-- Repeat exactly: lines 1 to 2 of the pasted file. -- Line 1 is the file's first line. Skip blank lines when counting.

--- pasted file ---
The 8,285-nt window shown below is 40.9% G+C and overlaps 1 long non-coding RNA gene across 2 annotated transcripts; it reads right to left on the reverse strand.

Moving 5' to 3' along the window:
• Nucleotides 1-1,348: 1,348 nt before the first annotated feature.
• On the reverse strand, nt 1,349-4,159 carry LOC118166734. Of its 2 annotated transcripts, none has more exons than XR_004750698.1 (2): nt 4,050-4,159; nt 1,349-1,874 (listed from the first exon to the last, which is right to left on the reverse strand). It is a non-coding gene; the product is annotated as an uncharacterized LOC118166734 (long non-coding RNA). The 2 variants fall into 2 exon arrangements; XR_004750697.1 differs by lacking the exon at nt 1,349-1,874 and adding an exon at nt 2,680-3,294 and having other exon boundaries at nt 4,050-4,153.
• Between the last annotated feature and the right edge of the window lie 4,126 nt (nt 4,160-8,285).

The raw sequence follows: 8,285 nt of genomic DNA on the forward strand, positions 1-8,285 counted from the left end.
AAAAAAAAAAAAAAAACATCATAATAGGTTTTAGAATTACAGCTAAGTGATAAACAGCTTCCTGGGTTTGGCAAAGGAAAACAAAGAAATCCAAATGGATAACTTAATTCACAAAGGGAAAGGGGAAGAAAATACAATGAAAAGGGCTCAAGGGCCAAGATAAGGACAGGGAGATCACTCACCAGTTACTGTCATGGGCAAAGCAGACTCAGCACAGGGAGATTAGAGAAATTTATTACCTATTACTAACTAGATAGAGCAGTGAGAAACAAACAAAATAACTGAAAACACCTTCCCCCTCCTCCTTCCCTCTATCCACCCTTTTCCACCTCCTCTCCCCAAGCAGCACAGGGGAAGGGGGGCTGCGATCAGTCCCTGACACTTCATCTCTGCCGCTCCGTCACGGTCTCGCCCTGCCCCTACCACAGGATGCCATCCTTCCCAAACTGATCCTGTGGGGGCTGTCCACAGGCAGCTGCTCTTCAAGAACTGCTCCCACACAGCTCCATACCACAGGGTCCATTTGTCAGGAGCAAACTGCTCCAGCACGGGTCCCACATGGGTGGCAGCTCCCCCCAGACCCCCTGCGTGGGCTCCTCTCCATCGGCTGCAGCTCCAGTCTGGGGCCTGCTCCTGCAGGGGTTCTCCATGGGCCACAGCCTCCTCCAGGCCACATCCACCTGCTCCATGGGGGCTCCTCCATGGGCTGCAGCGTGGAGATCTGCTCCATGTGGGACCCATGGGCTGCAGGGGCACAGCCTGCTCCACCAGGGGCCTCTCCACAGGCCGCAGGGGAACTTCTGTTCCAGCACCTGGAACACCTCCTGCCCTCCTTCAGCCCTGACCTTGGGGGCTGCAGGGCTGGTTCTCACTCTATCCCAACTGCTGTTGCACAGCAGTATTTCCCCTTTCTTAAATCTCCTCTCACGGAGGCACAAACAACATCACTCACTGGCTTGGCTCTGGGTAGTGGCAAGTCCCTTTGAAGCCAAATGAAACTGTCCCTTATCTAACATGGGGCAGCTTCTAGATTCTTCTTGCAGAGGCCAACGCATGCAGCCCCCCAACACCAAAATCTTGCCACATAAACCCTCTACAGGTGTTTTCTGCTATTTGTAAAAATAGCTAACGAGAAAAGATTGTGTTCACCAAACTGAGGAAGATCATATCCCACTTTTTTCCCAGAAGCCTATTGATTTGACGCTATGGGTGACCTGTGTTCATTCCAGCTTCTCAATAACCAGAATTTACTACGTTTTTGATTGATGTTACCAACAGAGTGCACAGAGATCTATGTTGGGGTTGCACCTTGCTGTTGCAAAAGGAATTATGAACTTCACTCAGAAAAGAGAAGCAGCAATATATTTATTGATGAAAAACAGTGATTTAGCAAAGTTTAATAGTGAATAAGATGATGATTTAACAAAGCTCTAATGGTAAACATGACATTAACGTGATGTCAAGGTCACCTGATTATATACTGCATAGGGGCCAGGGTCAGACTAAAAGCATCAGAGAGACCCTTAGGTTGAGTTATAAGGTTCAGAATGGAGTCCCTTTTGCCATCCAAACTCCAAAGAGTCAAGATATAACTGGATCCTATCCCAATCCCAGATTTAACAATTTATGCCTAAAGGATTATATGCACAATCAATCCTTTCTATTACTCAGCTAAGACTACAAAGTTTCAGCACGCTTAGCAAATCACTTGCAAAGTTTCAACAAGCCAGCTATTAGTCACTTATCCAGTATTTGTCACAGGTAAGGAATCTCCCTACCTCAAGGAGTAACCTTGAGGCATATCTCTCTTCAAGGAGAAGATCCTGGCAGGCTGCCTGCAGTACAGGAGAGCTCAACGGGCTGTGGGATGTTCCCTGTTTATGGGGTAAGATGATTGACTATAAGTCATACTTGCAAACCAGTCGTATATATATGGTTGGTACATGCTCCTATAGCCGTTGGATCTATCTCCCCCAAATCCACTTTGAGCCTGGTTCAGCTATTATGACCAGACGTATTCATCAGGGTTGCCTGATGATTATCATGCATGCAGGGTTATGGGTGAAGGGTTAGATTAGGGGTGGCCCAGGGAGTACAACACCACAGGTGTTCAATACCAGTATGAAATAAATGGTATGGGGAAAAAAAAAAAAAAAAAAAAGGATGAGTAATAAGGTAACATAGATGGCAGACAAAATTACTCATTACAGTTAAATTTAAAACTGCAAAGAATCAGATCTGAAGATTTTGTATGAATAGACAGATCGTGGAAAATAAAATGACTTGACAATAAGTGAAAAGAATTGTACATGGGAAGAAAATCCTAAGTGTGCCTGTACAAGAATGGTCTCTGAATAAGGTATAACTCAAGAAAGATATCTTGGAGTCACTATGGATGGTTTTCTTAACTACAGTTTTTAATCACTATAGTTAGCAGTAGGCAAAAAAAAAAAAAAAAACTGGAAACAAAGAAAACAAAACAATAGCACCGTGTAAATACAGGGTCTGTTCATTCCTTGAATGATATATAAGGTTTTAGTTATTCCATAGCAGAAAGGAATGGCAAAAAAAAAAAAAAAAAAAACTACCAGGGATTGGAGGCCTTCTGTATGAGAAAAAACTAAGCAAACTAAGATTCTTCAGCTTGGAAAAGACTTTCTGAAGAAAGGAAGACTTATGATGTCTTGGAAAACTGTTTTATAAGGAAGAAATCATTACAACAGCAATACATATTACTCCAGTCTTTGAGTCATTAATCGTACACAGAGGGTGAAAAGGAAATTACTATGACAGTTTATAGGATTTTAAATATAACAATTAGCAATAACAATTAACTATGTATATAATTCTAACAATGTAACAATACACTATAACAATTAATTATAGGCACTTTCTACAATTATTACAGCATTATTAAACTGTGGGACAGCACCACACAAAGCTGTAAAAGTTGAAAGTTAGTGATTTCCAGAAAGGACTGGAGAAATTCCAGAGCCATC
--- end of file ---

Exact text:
The 8,285-nt window shown below is 40.9% G+C and overlaps 1 long non-coding RNA gene across 2 annotated transcripts; it reads right to left on the reverse strand.

Moving 5' to 3' along the window: